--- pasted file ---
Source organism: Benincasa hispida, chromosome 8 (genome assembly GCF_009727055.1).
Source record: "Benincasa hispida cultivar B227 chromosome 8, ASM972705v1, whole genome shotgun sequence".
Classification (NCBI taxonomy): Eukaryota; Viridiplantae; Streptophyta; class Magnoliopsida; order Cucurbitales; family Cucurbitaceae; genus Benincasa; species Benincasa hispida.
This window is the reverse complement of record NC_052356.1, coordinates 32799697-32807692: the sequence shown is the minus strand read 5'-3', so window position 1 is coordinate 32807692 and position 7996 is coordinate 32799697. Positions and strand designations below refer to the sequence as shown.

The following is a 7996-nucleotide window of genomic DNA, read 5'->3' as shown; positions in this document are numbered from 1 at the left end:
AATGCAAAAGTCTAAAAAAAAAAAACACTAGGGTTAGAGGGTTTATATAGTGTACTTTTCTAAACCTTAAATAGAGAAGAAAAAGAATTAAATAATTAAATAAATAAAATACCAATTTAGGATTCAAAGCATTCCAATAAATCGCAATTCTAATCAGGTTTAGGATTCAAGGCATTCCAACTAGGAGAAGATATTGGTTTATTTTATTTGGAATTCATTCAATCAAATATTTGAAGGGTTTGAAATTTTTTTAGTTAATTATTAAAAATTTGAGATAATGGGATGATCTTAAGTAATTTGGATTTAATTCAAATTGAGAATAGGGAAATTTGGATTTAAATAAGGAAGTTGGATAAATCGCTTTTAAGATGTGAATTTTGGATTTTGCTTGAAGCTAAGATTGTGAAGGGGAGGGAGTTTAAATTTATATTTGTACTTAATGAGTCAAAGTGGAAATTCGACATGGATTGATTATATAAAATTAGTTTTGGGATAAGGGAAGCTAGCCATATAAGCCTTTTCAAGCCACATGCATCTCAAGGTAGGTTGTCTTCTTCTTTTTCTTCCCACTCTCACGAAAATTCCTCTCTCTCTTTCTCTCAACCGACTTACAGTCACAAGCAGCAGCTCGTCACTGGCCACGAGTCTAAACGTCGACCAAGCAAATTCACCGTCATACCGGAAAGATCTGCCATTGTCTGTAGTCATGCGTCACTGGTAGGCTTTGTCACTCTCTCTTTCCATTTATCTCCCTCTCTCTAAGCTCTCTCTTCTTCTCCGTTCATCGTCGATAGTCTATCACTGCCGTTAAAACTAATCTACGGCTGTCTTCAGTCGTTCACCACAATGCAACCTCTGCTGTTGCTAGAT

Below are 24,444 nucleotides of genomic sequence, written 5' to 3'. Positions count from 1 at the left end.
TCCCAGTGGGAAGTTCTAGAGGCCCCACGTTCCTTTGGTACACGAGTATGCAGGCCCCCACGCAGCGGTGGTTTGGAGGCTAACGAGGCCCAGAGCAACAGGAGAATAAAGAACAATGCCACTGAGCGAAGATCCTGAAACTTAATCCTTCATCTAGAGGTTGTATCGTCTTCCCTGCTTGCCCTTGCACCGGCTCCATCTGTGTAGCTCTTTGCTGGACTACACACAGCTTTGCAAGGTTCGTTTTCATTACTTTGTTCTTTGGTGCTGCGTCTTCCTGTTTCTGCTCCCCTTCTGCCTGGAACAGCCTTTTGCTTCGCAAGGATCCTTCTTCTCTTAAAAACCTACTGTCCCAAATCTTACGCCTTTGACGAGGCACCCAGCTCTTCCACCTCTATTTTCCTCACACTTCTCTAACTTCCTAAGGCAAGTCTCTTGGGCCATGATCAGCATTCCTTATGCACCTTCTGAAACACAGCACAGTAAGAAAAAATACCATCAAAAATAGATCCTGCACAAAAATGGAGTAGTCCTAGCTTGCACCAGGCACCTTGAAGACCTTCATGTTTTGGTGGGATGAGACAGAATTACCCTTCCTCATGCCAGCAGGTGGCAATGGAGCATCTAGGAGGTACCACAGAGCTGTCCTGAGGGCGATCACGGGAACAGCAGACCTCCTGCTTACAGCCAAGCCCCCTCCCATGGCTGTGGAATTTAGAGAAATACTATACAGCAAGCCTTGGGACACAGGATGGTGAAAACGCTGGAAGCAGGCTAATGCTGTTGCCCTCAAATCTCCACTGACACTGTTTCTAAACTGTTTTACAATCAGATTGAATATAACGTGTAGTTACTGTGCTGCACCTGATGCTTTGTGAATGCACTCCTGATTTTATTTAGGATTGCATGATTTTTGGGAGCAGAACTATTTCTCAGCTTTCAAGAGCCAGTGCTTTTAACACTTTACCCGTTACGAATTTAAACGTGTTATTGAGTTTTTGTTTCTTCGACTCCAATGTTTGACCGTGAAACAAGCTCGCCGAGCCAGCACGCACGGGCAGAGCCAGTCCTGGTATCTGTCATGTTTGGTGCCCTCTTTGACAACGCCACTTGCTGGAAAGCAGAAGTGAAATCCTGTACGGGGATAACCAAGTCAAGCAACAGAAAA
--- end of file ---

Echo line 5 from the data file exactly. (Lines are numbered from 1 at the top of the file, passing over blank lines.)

The following is a 7996-nucleotide window of genomic DNA, read 5'->3' as shown; positions in this document are numbered from 1 at the left end: